Factory farming conditions and antibiotic-resistant pathogens emerging as a result of them pose an existential threat to humans in the form of zoonotic diseases. Why it’s time to produce and consume food more thoughtfully.
Brain and memory-boosting foods
If you have poor memory and concentration, it’s not just age: it’s also lack of sleep, stress, lifestyle and genetics. And food habits also play a crucial role.
Nourishing the brain by providing it with adequate blood supply and the nutrients necessary for the delicate neural pathways is as important as nourishing the body. There are a number of studies that connect brain health with the food we eat: the most effective foods that boost memory are also the most important ingredients in the Mediterranean diet, and in particular those rich in nutrients that promote a good functioning of gray matter.
Broccoli and cabbage
Cruciferous vegetables are effective in boosting memory and verbal memory because they’re high in vitamin C, which keeps blood vessels flexible, and folic acid (a substance of which spinach is rich). Like other group B vitamins, the latter reduces the levels of homocysteine in the blood, a substance linked to a higher risk of cognitive deficits and Alzheimer’s disease.
Not only do whole cereals supply energy to our gray cells in the form of glucose, they also contain vitamin B1, which is necessary to produce acetylcholine, a substance that stores new information, and vitamin E. The latter is a powerful antioxidant that, along with vitamin B12 could help improve the copper metabolism and reduce the odds of developing the Alzheimer’s disease. For vegetarians: vitamin B12 is mostly found in animal-derived products and is also found in supplement form.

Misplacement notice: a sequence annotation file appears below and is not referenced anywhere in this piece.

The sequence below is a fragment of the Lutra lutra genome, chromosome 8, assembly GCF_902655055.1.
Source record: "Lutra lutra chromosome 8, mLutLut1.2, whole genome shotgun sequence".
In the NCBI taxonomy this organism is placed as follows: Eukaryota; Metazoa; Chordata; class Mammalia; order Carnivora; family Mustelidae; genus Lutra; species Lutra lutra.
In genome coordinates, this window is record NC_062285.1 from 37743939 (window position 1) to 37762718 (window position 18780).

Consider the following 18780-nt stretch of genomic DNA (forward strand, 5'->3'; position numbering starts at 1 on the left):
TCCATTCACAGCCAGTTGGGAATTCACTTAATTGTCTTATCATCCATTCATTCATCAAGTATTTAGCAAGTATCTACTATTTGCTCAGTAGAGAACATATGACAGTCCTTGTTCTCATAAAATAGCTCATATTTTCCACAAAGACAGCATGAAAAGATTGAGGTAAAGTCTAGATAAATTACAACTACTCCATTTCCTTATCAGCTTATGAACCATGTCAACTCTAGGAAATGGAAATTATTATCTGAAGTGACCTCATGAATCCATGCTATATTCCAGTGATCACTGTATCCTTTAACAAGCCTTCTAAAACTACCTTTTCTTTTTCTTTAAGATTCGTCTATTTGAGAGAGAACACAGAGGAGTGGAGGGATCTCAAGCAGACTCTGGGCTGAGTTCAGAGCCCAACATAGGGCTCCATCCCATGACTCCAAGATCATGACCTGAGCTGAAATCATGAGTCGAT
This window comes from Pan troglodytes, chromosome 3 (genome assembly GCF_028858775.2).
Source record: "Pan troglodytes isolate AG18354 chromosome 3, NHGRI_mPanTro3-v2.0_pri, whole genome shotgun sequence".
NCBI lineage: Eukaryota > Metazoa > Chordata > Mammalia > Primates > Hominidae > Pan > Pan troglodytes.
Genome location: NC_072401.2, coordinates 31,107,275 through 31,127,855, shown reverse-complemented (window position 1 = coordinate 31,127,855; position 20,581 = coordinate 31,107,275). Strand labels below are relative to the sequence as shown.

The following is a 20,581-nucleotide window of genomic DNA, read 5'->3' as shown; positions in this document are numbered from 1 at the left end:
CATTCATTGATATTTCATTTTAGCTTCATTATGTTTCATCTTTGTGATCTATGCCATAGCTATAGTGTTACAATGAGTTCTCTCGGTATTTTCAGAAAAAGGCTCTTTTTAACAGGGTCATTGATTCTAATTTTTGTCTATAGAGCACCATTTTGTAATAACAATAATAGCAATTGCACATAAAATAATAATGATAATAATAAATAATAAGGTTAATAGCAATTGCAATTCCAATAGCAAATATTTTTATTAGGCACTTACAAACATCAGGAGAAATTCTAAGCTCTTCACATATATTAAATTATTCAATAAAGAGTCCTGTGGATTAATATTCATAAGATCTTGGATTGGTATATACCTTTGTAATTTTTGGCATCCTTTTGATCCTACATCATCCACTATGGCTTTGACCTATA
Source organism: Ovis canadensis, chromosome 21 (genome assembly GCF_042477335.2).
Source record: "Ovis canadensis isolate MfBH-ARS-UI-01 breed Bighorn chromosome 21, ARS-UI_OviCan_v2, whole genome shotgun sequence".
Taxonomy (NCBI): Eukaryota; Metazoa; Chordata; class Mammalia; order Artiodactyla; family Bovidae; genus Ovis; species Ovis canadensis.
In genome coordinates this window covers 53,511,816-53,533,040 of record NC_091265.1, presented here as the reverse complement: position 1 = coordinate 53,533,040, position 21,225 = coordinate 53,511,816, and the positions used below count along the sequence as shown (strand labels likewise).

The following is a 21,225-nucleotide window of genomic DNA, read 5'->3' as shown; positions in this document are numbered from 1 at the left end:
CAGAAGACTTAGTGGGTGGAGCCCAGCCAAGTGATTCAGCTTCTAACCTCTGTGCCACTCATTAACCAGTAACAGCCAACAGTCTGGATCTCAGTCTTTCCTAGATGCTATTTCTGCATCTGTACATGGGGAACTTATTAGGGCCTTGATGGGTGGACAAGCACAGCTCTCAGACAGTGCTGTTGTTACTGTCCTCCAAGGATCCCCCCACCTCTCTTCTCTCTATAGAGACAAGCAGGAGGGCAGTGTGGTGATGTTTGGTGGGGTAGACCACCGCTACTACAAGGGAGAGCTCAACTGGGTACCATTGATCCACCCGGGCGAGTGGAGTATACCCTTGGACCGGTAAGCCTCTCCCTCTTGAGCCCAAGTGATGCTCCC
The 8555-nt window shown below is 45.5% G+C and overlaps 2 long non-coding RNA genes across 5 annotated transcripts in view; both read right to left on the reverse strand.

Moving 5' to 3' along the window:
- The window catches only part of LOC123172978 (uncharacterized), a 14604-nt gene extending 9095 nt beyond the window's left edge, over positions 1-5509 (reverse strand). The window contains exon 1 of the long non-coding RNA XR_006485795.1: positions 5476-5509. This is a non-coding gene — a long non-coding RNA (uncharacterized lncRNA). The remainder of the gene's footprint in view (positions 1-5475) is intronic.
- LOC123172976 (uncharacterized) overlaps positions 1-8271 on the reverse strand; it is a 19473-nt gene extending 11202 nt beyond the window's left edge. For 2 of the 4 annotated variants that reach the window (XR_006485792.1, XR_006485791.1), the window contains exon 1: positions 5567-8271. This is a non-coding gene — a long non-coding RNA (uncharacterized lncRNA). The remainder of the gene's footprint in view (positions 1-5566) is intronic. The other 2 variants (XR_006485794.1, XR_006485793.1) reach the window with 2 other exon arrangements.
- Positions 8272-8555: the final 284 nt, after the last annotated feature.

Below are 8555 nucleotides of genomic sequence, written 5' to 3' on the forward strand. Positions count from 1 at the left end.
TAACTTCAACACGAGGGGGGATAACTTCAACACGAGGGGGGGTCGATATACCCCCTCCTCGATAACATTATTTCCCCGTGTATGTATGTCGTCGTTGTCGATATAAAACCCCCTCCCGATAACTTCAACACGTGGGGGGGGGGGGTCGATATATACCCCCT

Blueberries, mulberries and black currant
They contain anthocyanin, antioxidant substances that keep blood vessels flexible and enhance blood flow circulation towards the brain. Blueberries, according to recent scientific research, would be particularly effective in boosting short-term memory.
Their secret is lycopene, an anti-cancer and antioxidant substance that optimises brain functions. To better benefit from their properties prepare a sauce: by cooking tomatoes you can completely absorb this substance.
Walnuts and fish
These two ingredients have the omega-3 fatty acids in common, which are fundamental to make our nervous system healthy. And particularly DHA, the fatty acid we have in our brain that helps boost healthy young adults’ memory. It is found in algae and oily fish such as salmon and sardines. Walnuts – it’s no surprise their shape is similar to that of the two cerebral hemispheres – are high in omega-3 and omega-6, as well as vitamin E and B: add a fistful of chopped up walnuts in a salad and you will benefit from their healthy properties.
A cocktail of omega-3 and 6, vitamin A and E and mostly zinc, which plays a crucial role in boosting memory and thinking ability.
Probably thanks to the polyphenols it contains, according to international research, it has neuroprotective and anti-cancer properties. Two or more cups a day would half the incident rate of cognitive problems in people over 70.
Dark chocolate (at least 60%)
Since chocolate is rich in flavonols, including it in a well-balanced diet can tackle the cognitive decline, improve brain functions, make the thinking process faster and improve short-term and long-term memory.
They contain choline, a substance that builds the neuron’s cell membranes to transmit nerve impulses. The yolk is rich in vitamin E and by eating eggs you absorb more antioxidants.
You need to drink at least one litre a day. Old people use to drink too little water. This reduces memory, reaction time, arithmetical efficiency and slows down the cognitive process.
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